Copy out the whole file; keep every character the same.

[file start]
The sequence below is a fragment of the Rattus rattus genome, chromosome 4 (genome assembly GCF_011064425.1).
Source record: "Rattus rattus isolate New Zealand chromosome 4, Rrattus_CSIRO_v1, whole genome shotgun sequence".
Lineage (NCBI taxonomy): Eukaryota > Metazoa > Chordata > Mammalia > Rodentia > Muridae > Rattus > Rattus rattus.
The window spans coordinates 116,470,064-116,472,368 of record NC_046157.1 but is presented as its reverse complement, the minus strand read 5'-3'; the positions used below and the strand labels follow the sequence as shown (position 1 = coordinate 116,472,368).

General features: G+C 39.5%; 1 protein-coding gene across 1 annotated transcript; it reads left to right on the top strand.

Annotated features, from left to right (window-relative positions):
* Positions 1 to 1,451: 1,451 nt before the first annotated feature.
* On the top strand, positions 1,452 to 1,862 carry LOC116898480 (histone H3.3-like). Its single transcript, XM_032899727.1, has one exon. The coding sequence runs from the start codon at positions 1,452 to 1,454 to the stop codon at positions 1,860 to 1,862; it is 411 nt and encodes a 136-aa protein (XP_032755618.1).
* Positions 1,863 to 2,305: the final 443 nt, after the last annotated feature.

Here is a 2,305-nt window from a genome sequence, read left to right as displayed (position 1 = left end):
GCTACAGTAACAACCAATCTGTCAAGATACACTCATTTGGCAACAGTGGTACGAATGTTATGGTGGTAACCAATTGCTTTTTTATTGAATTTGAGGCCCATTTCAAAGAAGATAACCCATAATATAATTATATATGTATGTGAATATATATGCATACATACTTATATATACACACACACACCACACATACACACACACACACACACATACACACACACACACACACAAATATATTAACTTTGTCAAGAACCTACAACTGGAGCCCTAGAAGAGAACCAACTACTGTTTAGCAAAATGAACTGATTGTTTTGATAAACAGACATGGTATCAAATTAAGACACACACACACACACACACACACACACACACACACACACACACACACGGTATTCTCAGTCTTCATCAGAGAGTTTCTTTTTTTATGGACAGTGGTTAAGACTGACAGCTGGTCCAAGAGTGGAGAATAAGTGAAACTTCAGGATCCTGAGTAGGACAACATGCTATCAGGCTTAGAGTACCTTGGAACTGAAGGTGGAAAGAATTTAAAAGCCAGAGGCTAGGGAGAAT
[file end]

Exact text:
The sequence below is a fragment of the Rattus rattus genome, chromosome 4 (genome assembly GCF_011064425.1).
Source record: "Rattus rattus isolate New Zealand chromosome 4, Rrattus_CSIRO_v1, whole genome shotgun sequence".
Lineage (NCBI taxonomy): Eukaryota > Metazoa > Chordata > Mammalia > Rodentia > Muridae > Rattus > Rattus rattus.
The window spans coordinates 116,470,064-116,472,368 of record NC_046157.1 but is presented as its reverse complement, the minus strand read 5'-3'; the positions used below and the strand labels follow the sequence as shown (position 1 = coordinate 116,472,368).

General features: G+C 39.5%; 1 protein-coding gene across 1 annotated transcript; it reads left to right on the top strand.

Annotated features, from left to right (window-relative positions):
* Positions 1 to 1,451: 1,451 nt before the first annotated feature.
* On the top strand, positions 1,452 to 1,862 carry LOC116898480 (histone H3.3-like). Its single transcript, XM_032899727.1, has one exon. The coding sequence runs from the start codon at positions 1,452 to 1,454 to the stop codon at positions 1,860 to 1,862; it is 411 nt and encodes a 136-aa protein (XP_032755618.1).
* Positions 1,863 to 2,305: the final 443 nt, after the last annotated feature.

Here is a 2,305-nt window from a genome sequence, read left to right as displayed (position 1 = left end):
GCTACAGTAACAACCAATCTGTCAAGATACACTCATTTGGCAACAGTGGTACGAATGTTATGGTGGTAACCAATTGCTTTTTTATTGAATTTGAGGCCCATTTCAAAGAAGATAACCCATAATATAATTATATATGTATGTGAATATATATGCATACATACTTATATATACACACACACACCACACATACACACACACACACACACATACACACACACACACACACAAATATATTAACTTTGTCAAGAACCTACAACTGGAGCCCTAGAAGAGAACCAACTACTGTTTAGCAAAATGAACTGATTGTTTTGATAAACAGACATGGTATCAAATTAAGACACACACACACACACACACACACACACACACACACACACACACACACGGTATTCTCAGTCTTCATCAGAGAGTTTCTTTTTTTATGGACAGTGGTTAAGACTGACAGCTGGTCCAAGAGTGGAGAATAAGTGAAACTTCAGGATCCTGAGTAGGACAACATGCTATCAGGCTTAGAGTACCTTGGAACTGAAGGTGGAAAGAATTTAAAAGCCAGAGGCTAGGGAGAAT